Echoing Trump, Ryan blasts Clinton campaign over remarks about Catholics
© Greg Nash

Speaker Paul RyanPaul Davis RyanHow the Trump tax law passed: Dealing with a health care hangover Dems fight to protect Mueller amid Rosenstein rumors Jordan wants Rosenstein to testify before House Judiciary Committee MORE (R-Wis.) suggested Wednesday that Hillary ClintonHillary Diane Rodham ClintonSenate panel subpoenas Roger Stone associate for Russia probe Webb: The new mob: Anti-American Dems Clinton to hold fundraiser for Menendez in NJ next month MORE should fire top advisers for remarks about Catholics made in hacked emails published by WikiLeaks.

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In a statement, Ryan, who is Catholic, accused the Clinton campaign of showing “disdain for the Catholic faith and Christian evangelicals.”

“All Americans of faith should take a long, hard look at this and decide if these are the values we want to be represented in our next president. If Hillary Clinton continues to employ people with biased and bigoted views, it's clear where her priorities lie,” Ryan said. 

Ryan's comments echo criticisms from Donald TrumpDonald John TrumpTrump: Dems playing destructive 'con game' with Kavanaugh Several Yale Law classmates who backed Kavanaugh call for misconduct investigation Freedom Caucus calls on Rosenstein to testify or resign MORE's campaign over the issue, a notable development given Trump's public criticism of the Speaker this week. 

An email exchange from 2011 showed John Halpin, a senior fellow at the progressive think tank Center for American Progress, mocking media mogul Rupert Murdoch and Robert Thompson, a former Wall Street Journal managing editor, in an email to Clinton communications director Jennifer Palmieri and campaign chairman John Podesta.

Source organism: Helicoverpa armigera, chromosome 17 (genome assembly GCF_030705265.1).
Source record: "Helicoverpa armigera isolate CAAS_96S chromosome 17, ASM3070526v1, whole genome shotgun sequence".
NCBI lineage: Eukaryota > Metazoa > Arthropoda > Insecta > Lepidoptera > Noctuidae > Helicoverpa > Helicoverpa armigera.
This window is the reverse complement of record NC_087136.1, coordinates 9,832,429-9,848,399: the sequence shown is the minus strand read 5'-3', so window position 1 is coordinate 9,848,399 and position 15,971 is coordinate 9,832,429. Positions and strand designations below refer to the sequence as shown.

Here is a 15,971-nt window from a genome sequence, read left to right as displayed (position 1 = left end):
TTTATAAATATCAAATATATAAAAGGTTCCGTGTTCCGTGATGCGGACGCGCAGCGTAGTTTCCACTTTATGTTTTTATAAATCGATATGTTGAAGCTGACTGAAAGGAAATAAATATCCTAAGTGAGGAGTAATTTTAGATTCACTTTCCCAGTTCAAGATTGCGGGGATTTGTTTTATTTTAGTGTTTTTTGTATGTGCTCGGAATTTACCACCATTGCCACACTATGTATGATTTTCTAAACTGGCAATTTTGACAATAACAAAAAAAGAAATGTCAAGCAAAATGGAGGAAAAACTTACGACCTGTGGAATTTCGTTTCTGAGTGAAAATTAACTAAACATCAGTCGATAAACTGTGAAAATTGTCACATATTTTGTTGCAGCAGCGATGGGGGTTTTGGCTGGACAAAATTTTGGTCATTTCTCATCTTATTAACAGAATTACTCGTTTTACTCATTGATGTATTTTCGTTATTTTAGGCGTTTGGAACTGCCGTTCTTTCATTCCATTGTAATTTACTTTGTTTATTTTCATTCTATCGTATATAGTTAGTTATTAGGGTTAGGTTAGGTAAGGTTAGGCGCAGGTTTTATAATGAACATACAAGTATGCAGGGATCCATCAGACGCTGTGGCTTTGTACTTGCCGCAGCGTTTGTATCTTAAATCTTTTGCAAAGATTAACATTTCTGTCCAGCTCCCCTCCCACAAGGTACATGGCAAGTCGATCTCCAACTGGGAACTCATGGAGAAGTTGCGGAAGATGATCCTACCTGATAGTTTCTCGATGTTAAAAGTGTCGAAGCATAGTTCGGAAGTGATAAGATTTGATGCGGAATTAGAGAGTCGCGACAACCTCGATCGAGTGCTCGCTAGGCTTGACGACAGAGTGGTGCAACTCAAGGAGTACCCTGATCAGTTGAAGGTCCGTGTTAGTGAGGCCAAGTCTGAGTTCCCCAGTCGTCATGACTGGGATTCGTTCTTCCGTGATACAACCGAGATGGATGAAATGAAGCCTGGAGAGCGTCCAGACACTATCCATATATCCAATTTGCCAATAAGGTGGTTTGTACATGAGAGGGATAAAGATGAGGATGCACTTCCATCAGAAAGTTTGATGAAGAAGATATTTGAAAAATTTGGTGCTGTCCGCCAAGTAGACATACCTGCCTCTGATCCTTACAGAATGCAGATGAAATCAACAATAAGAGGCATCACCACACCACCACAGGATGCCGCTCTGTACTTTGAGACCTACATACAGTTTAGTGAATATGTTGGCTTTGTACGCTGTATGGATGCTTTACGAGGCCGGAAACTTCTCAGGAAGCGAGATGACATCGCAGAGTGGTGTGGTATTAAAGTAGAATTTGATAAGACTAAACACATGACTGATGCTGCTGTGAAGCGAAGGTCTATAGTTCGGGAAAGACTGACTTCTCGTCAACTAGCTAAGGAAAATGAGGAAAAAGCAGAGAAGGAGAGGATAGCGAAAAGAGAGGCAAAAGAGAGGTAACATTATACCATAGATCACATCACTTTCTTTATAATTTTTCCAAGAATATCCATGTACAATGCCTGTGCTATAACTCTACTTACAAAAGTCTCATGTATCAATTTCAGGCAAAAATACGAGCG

The leaked message is part of a hack of Podesta’s email account published by Wikileaks. 

“Friggin' Murdoch baptized his kids in Jordan where John the Baptist baptized Jesus,” Halpin wrote. “Many of the most powerful elements of the conservative movement are all Catholic (many converts) from the SC and think tanks to the media and social groups. It's an amazing bastardization of the faith. They must be attracted to the systematic thought and severely backwards gender relations and must be totally unaware of Christian democracy.”

Palmieri, who is Catholic, replied: “I imagine they think it is the most socially acceptable politically conservative religion,” she wrote. “Their rich friends wouldn't understand if they became evangelicals.”

In his statement ripping the Clinton campaign, Ryan did not mention Trump. 

Earlier this week, Ryan told House Republicans that he would no longer try to defend Trump, though he didn’t officially rescind his endorsement.

Trump has fired back at Ryan in a series of Twitter posts over the last two days. And during a rally in Florida on Wednesday, Trump suggested there was a “sinister deal” preventing Ryan from defending him.

He complained that Ryan didn’t call to congratulate him on his Sunday debate performance against Clinton.

"You'd think they'd say, 'Great going, Don. Let's go, let's beat this crook. Let's beat her. We've got to stop her.' No, he doesn't do that. There's a whole deal going on. We're going to figure it out. I always figure things out. There's a whole sinister deal,” Trump said.

Catholic groups have also called for Palmieri to resign.

In a conference call with reporters on Wednesday, Trump campaign manager Kellyanne Conway urged Clinton to let go of staff making derogatory comments about a religion.

“The hostility to religious liberty and disdain for Catholics should not go unpunished,” Conway said. “We call on Hillary Clinton to apologize and fire the staff involved in this anti-Catholic bigotry.”

Democrats accused the GOP of attempting to distract from the controversies surrounding Trump and division within the party.

Rep. Hakeem Jeffries (D-N.Y.) said Wednesday on CNN that Ryan is "trying to change the subject" from Trump.